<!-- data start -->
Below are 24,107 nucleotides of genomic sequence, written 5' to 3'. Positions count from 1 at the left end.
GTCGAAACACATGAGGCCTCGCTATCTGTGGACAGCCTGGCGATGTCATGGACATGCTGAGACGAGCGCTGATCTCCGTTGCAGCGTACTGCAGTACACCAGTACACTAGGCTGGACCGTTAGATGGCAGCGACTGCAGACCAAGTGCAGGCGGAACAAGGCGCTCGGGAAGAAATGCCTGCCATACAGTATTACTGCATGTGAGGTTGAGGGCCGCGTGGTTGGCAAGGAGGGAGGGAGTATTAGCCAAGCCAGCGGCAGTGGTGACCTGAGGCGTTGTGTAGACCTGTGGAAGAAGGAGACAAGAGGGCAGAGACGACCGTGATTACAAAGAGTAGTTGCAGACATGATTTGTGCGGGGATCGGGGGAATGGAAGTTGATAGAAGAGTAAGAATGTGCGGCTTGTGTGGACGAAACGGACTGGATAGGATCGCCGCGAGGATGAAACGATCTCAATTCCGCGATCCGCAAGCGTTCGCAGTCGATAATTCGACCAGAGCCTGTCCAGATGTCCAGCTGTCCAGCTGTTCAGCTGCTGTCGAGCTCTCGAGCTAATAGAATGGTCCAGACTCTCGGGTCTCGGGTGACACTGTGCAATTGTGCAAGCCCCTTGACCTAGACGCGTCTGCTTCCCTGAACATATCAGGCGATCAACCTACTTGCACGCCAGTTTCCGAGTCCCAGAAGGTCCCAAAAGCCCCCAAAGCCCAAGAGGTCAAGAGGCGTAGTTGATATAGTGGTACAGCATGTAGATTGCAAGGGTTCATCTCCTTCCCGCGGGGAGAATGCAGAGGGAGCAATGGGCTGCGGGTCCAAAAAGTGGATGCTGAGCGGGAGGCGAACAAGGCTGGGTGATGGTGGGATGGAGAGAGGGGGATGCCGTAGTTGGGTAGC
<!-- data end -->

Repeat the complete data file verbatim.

Below are 24,107 nucleotides of genomic sequence, written 5' to 3'. Positions count from 1 at the left end.
GTCGAAACACATGAGGCCTCGCTATCTGTGGACAGCCTGGCGATGTCATGGACATGCTGAGACGAGCGCTGATCTCCGTTGCAGCGTACTGCAGTACACCAGTACACTAGGCTGGACCGTTAGATGGCAGCGACTGCAGACCAAGTGCAGGCGGAACAAGGCGCTCGGGAAGAAATGCCTGCCATACAGTATTACTGCATGTGAGGTTGAGGGCCGCGTGGTTGGCAAGGAGGGAGGGAGTATTAGCCAAGCCAGCGGCAGTGGTGACCTGAGGCGTTGTGTAGACCTGTGGAAGAAGGAGACAAGAGGGCAGAGACGACCGTGATTACAAAGAGTAGTTGCAGACATGATTTGTGCGGGGATCGGGGGAATGGAAGTTGATAGAAGAGTAAGAATGTGCGGCTTGTGTGGACGAAACGGACTGGATAGGATCGCCGCGAGGATGAAACGATCTCAATTCCGCGATCCGCAAGCGTTCGCAGTCGATAATTCGACCAGAGCCTGTCCAGATGTCCAGCTGTCCAGCTGTTCAGCTGCTGTCGAGCTCTCGAGCTAATAGAATGGTCCAGACTCTCGGGTCTCGGGTGACACTGTGCAATTGTGCAAGCCCCTTGACCTAGACGCGTCTGCTTCCCTGAACATATCAGGCGATCAACCTACTTGCACGCCAGTTTCCGAGTCCCAGAAGGTCCCAAAAGCCCCCAAAGCCCAAGAGGTCAAGAGGCGTAGTTGATATAGTGGTACAGCATGTAGATTGCAAGGGTTCATCTCCTTCCCGCGGGGAGAATGCAGAGGGAGCAATGGGCTGCGGGTCCAAAAAGTGGATGCTGAGCGGGAGGCGAACAAGGCTGGGTGATGGTGGGATGGAGAGAGGGGGATGCCGTAGTTGGGTAGC